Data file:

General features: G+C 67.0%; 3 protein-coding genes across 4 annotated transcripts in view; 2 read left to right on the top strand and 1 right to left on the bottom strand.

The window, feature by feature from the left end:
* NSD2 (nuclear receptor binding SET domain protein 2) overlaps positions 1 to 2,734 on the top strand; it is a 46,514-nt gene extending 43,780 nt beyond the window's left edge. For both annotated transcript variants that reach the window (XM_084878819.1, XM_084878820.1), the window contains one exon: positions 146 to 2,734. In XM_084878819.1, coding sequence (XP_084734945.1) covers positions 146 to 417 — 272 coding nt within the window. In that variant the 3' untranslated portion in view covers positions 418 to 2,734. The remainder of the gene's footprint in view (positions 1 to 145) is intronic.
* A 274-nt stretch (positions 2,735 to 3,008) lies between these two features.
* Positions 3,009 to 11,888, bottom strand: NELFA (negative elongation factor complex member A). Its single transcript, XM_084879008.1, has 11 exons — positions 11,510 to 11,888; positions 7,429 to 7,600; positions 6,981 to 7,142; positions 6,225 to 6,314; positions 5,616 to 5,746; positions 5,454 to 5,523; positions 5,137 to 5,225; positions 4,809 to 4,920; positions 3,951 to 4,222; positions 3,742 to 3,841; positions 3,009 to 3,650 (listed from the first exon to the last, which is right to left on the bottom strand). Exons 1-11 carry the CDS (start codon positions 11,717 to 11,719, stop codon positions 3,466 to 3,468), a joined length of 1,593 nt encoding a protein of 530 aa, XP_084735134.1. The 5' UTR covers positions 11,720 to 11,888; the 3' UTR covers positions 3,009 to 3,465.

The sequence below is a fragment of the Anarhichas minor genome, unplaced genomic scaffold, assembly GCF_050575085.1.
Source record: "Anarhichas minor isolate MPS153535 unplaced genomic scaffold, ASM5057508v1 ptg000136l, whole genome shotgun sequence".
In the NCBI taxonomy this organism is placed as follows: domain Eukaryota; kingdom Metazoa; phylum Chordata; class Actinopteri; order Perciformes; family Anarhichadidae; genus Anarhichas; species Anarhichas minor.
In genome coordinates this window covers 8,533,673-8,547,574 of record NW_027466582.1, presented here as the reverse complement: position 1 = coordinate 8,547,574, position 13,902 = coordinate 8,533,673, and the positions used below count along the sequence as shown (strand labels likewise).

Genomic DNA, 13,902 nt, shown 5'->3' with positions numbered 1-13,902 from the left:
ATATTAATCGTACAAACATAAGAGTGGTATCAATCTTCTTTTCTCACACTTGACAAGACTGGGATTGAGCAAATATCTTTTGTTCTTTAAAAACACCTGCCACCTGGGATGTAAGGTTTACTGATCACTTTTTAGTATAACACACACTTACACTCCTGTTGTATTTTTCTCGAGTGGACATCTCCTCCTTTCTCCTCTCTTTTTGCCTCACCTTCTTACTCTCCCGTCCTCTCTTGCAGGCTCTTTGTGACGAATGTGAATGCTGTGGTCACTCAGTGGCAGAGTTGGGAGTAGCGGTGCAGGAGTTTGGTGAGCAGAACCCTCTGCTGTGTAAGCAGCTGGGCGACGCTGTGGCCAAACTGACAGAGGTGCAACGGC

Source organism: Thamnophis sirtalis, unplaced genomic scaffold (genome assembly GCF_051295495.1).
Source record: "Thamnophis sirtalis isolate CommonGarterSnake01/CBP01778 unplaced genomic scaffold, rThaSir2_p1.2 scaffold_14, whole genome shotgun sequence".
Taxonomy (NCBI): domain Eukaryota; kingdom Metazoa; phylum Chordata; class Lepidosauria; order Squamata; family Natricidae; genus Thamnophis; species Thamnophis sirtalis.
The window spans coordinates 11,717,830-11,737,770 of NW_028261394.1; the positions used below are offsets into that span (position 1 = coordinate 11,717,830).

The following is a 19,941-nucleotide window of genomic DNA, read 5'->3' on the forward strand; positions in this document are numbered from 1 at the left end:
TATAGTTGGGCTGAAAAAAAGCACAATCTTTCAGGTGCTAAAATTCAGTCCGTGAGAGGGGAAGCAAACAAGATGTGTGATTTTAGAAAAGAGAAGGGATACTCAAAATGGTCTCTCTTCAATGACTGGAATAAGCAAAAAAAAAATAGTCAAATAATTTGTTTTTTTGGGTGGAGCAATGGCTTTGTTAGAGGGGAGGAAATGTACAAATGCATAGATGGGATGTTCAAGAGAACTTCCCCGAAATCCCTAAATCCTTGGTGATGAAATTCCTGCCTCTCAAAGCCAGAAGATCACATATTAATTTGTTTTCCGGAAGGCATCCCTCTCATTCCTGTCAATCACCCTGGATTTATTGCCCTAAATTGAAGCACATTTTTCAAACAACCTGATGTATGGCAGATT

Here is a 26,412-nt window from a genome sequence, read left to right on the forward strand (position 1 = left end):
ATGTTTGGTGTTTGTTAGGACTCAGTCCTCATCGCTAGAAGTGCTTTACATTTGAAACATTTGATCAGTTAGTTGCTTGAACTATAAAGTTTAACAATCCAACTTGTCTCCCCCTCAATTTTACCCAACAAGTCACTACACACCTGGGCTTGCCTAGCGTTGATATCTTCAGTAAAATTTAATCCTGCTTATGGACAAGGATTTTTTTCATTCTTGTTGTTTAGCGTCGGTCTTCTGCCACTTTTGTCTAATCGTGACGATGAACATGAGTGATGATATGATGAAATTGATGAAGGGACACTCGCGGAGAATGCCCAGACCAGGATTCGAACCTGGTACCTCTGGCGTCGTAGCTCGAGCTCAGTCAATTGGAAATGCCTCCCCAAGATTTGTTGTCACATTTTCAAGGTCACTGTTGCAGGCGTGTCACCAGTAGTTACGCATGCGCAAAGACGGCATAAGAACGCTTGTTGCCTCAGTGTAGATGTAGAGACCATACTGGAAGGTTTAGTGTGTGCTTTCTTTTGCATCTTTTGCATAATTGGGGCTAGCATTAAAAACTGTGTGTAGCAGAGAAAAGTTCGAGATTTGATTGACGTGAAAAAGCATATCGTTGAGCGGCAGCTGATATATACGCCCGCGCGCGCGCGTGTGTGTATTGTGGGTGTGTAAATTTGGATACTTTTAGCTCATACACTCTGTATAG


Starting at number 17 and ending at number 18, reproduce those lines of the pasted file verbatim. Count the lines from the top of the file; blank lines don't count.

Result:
TATAGTTGGGCTGAAAAAAAGCACAATCTTTCAGGTGCTAAAATTCAGTCCGTGAGAGGGGAAGCAAACAAGATGTGTGATTTTAGAAAAGAGAAGGGATACTCAAAATGGTCTCTCTTCAATGACTGGAATAAGCAAAAAAAAAATAGTCAAATAATTTGTTTTTTTGGGTGGAGCAATGGCTTTGTTAGAGGGGAGGAAATGTACAAATGCATAGATGGGATGTTCAAGAGAACTTCCCCGAAATCCCTAAATCCTTGGTGATGAAATTCCTGCCTCTCAAAGCCAGAAGATCACATATTAATTTGTTTTCCGGAAGGCATCCCTCTCATTCCTGTCAATCACCCTGGATTTATTGCCCTAAATTGAAGCACATTTTTCAAACAACCTGATGTATGGCAGATT

Here is a 26,412-nt window from a genome sequence, read left to right on the forward strand (position 1 = left end):